Here are a few tips and tactics:
Do Your Research
Before you make your case, it’s important to do your research. You need to be able to show your boss that remote work is not only possible but also beneficial for both you and the company.
Some points you may want to consider include:
- The company’s remote work policy (if any)
- The company’s culture
- Your job role and responsibilities
- The impact of remote work on your team (if any)
IMPORTANT: If your company doesn’t have a remote work policy, don’t fret! You can still ask your boss to let you work from home.
Explain the benefits of remote work, both for you and the company. You may also want to look into working with a remote-work consultant, who can help advise your company on how to implement a remote work policy.
Once you’ve done your research, you’ll be able to make a strong case for why remote work would work in your specific situation.
Talk To Your Boss
Once you’ve done your research, it’s time to have a conversation with your boss.
- Start by expressing your interest in remote work and explain why you think it would be beneficial for both you and the company.
- Be sure to emphasize how remote work would allow you to be more productive and why that would benefit the company.
- Be sure to back up your points with data from your research.
- You may also want to offer some suggestions on how the company could make remote work possible for you.
If they’re not ready to commit right away, that’s okay! You can follow up after a week or two to see if they’ve had a chance to think about it more.
Create a Plan to Work from Home
If your boss is open to the idea of you working from home, create a plan that outlines how you will make remote work for both you and the company.
Include a schedule of when you will be working, what tasks you will be working on, and how you will stay in communication with your boss and teammates.
The goal is to create a plan that is realistic and achievable
- Start by outlining your goals and objectives for working remotely.
- Be sure to include a timeline for when you hope to achieve these goals.
- Develop a strategy for making remote work possible.
- Your plan should address any concerns your boss may have about remote work, such as productivity or communication.
- Again, be sure to back up your points with data and research.
- If your boss has any questions or concerns about remote work (e.g., productivity, communication, etc.), be sure to address them directly.
Don’t miss these three fundamental bullet points when creating your plan!
Be Prepared to Compromise
In some cases, your boss may be open to the idea of you working remotely part-time or on a trial basis. Be prepared to compromise and work out a plan that is mutually beneficial for both you and your employer.
Don’t take this as an all-or-nothing proposition!
If your boss is hesitant about letting you work from home, be prepared to compromise on certain aspects, such as only being able to work from home two days a week or having set office hours.
Remember that working from home doesn’t mean that you get to set your own hours or take days off whenever you want – remote work still requires dedication and discipline.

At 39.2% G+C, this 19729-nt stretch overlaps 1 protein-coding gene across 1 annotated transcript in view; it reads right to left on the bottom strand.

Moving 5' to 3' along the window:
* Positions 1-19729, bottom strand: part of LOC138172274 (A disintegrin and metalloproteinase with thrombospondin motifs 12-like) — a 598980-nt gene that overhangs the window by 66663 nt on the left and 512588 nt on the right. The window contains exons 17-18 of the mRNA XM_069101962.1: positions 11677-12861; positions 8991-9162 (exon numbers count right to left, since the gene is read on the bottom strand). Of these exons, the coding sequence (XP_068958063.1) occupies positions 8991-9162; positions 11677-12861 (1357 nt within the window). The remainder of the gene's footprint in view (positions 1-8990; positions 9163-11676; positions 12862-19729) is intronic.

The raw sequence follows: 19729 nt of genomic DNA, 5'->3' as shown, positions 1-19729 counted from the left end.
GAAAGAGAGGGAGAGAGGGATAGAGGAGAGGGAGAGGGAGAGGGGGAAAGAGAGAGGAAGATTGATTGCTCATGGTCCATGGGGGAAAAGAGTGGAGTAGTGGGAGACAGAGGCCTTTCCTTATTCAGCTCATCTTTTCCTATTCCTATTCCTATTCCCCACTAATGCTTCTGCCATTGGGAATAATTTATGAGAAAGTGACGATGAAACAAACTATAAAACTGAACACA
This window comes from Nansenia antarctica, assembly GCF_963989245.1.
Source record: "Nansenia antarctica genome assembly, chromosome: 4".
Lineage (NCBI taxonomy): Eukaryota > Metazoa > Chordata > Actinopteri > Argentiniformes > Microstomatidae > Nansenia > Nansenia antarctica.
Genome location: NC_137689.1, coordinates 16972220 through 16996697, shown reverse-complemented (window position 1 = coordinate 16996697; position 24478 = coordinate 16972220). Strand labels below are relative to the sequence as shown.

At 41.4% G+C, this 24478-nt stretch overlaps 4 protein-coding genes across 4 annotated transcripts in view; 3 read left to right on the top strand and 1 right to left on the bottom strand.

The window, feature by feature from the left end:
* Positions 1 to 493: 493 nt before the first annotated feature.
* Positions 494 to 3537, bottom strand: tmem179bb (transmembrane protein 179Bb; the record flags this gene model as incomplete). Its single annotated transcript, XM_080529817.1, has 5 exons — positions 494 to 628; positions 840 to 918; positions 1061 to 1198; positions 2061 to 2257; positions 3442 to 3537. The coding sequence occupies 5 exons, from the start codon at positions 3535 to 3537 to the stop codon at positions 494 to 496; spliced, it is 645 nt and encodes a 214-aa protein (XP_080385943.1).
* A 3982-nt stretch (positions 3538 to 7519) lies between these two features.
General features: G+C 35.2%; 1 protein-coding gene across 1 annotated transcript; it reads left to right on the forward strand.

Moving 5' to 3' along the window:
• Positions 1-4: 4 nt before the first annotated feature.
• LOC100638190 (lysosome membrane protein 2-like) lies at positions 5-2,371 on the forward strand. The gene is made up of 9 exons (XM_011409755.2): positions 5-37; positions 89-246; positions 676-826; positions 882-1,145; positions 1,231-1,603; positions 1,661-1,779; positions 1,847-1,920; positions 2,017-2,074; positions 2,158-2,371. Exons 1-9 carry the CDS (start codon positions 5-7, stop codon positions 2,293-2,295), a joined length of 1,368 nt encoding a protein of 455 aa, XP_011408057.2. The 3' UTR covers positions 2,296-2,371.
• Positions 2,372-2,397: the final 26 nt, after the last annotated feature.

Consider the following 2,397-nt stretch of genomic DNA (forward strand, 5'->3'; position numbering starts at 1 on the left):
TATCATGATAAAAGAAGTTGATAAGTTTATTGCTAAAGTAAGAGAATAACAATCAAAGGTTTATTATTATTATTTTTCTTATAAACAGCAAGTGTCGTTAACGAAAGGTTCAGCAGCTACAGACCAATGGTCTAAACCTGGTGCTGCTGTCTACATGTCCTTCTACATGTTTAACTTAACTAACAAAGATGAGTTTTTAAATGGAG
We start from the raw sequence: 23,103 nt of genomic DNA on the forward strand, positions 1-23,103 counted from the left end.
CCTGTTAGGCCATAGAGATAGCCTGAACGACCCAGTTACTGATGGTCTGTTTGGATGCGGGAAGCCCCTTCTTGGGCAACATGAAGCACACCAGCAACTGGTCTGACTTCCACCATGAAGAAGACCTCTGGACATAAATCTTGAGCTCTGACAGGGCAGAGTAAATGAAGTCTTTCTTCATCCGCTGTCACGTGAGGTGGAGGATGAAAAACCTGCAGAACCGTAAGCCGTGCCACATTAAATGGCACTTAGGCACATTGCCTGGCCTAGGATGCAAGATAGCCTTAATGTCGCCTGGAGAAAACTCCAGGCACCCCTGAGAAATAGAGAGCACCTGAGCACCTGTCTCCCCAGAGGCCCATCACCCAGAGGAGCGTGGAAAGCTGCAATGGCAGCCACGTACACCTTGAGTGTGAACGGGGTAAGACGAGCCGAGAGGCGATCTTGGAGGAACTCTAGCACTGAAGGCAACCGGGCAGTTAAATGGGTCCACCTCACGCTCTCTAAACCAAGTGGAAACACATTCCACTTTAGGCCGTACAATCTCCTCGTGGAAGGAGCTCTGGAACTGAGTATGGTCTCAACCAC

Offer a Trial Period
As we stated before, if your boss is still hesitant about remote work, offer to do a trial period. This way, both you and your boss can see how remote work would work in practice.
- Start by proposing a trial period of two weeks or one month.
- During this time, be sure to stick to your remote work plan and schedule.
- Be available to your boss and teammates during set office hours and be sure to complete all of your tasks and projects on time.
- At the end of the trial period, sit down with your boss and discuss how remote work went.
Have a Backup Plan
If you’ve done your research, created a remote work plan, and are still being met with resistance, it may be time to consider other options.
If remote work is absolutely essential for you, you may need to look for a new job that is more conducive to remote work. There are many companies out there that are fully remote or have remote-friendly policies.
Don’t be afraid to put your needs first and advocate for yourself!
We hope these tips and tactics have been helpful as remote work can be a great way to increase productivity and work-life balance. However, it’s important to remember that remote work is not for everyone.
If you’re having difficulty making remote work for you, don’t be afraid to speak up and ask for what you need.
Work from Home: Best Practices
Nevertheless, if you’re able to successfully convince your boss to let you work from home (congrats!!!) There are a few best practices you should keep in mind:
- Establish clear boundaries. It’s important to establish clear boundaries between your work life and personal life when working from home. This means setting specific office hours, creating a dedicated workspace, and limiting distractions.
- Over-communicate. One of the challenges of remote work is communication – it can be difficult to stay in touch with remote coworkers and managers. To overcome this, make sure to over-communicate (e.g., via email, chat, video conference, etc.)
- Be flexible. Just because you’re working from home doesn’t mean that you have complete control over your schedule. You may still need to be available during specific hours or for last-minute meetings.
- Stay disciplined. Working from home can be tempting to slack off, but it’s important to stay disciplined and focused on your work. This means setting a daily routine, staying organized, and avoiding distractions.
As remote work becomes more and more prevalent, it’s still important to have a strategy when asking your boss for permission to work from home while keeping your needs in mind!
By doing your research, being prepared, and offering to compromise, you increase the chances of your request being approved! Believe us, you will be one step closer to being able to work from the comfort of your own home.
Track employee productivity and simplify work with them